Russian opposition leader Alexei Navalny has released a recording of a phone call he said he made to an alleged state security operative who revealed details of how the politician was supposedly poisoned.
Navalny fell ill on August 20 during a domestic flight in Russia and was flown to Berlin while still in a coma for treatment two days later.
Labs in Germany, France and Sweden, and tests by the Organisation for the Prohibition of Chemical Weapons, established that he was exposed to a Soviet-era Novichok nerve agent.
Russian authorities have vehemently denied any involvement in the poisoning.
Last week, the investigative group Bellingcat released a report alleging that operatives from Russia's FSB domestic security agency with "specialised training in chemical weapons, chemistry and medicine" were "in the vicinity" of Navalny in the time frame "during which he was poisoned".
The investigation, conducted by Bellingcat and Russian news outlet The Insider in co-operation with CNN and German news outlet Der Spiegel, identified the supposed FSB operatives after analysing telephone metadata and flight information.
Navalny, who is recovering in Germany, said the report proved beyond doubt that FSB operatives tried to kill him on the orders of Russian President Vladimir Putin.
Navalny posts YouTube video with alleged ‘killer’
On Monday, he posted a video on his YouTube channel titled "I called my killer. He confessed".
The video showed him speaking on the phone with one of the alleged operatives. The operative is duped into revealing Navalny was apparently poisoned with a nerve agent planted in his underpants.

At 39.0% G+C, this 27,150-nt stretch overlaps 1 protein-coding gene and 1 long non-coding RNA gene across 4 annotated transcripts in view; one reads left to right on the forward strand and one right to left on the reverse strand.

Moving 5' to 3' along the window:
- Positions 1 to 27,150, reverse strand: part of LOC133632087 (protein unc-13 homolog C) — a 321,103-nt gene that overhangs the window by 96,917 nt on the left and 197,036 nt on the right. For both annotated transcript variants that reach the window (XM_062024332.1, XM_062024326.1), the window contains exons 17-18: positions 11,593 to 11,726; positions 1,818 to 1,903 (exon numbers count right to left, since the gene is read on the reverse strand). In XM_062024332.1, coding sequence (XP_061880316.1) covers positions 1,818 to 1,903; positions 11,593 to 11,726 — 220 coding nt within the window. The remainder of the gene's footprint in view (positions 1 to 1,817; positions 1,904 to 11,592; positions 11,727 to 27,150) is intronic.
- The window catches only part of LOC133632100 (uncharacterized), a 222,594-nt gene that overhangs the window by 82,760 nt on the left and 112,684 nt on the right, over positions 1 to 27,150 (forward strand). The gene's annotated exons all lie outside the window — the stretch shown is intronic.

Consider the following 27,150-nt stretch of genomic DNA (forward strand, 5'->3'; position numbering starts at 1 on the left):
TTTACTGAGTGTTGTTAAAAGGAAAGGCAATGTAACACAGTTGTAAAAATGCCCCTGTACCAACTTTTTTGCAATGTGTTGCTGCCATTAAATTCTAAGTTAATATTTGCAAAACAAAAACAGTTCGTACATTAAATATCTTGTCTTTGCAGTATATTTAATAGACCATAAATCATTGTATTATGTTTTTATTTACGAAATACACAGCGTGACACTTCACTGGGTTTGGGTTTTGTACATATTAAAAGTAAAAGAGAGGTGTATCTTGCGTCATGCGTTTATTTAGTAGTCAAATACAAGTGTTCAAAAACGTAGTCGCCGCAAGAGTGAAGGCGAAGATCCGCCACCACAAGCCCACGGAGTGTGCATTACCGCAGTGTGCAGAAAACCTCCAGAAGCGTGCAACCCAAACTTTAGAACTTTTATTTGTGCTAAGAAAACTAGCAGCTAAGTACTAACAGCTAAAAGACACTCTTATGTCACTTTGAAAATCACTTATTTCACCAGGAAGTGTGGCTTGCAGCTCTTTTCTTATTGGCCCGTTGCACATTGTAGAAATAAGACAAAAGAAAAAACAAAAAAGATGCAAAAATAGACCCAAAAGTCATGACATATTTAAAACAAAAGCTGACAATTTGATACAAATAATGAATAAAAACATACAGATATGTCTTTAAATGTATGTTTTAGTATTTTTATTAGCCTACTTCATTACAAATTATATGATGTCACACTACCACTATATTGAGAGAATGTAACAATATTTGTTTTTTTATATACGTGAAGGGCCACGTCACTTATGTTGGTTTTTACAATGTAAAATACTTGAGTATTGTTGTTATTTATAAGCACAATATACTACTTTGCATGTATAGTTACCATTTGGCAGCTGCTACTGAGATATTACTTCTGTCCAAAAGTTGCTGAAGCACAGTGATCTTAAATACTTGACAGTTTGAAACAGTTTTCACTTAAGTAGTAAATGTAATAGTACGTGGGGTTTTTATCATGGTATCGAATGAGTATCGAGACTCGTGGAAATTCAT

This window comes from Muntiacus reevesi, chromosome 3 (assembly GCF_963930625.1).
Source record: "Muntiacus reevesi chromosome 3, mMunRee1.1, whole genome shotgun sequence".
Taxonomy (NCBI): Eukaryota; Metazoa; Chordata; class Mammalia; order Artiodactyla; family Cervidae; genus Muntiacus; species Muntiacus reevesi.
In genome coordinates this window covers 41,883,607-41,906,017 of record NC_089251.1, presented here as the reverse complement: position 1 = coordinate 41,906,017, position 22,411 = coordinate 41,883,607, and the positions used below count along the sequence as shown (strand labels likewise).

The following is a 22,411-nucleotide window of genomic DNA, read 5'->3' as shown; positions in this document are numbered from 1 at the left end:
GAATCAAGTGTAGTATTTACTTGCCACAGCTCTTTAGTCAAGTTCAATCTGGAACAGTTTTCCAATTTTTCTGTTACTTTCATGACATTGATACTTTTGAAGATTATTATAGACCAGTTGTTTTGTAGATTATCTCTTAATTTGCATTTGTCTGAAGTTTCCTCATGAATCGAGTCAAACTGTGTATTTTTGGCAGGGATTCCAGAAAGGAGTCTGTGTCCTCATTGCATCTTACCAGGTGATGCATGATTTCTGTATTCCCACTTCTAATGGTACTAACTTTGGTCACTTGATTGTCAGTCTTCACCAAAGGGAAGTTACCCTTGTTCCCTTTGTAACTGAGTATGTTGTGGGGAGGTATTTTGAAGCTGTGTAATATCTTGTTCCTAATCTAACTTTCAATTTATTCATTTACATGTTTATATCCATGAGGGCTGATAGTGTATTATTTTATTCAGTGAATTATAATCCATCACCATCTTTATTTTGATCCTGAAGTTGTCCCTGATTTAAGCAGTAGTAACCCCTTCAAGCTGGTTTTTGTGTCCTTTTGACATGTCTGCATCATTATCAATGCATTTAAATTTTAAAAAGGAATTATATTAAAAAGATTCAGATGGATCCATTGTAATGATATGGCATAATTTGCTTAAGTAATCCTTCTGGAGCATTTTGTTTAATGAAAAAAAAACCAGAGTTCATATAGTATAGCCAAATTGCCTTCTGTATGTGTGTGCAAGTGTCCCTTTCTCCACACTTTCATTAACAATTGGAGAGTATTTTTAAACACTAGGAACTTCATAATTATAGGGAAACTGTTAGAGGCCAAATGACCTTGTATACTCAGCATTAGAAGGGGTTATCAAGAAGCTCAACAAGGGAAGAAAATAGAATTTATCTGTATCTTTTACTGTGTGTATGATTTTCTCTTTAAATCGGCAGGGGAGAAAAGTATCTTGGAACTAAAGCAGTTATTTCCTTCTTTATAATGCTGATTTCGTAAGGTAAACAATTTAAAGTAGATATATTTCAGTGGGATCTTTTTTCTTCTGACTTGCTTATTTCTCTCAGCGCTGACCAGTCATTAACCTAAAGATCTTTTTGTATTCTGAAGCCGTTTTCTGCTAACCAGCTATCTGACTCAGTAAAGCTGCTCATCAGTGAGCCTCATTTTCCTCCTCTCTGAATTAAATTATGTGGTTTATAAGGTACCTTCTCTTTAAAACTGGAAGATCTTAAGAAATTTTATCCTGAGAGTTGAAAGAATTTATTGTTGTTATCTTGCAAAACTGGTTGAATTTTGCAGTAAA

Bellingcat and other media outlets identified the man Navalny said he spoke to as Konstantin Kudryavtsev, a trained chemical weapons specialist.
The Associated Press was not able to independently verify the identity of the man with whom Navalny spoke in the video.
Russian authorities have not yet commented on the recording, which received more than 1.4 million views on YouTube within hours of being posted.
Earlier this month, Russian officials brushed off the investigation by Bellingcat and other media outlets.
Mr Putin claimed last week that the investigation relied on data provided by US spy agencies.
Its authors have denied any link to US or any other Western intelligence services.
"It's not some kind of investigation, it's just the legalisation of materials provided by US special services," the Russian leader said during his annual press conference.
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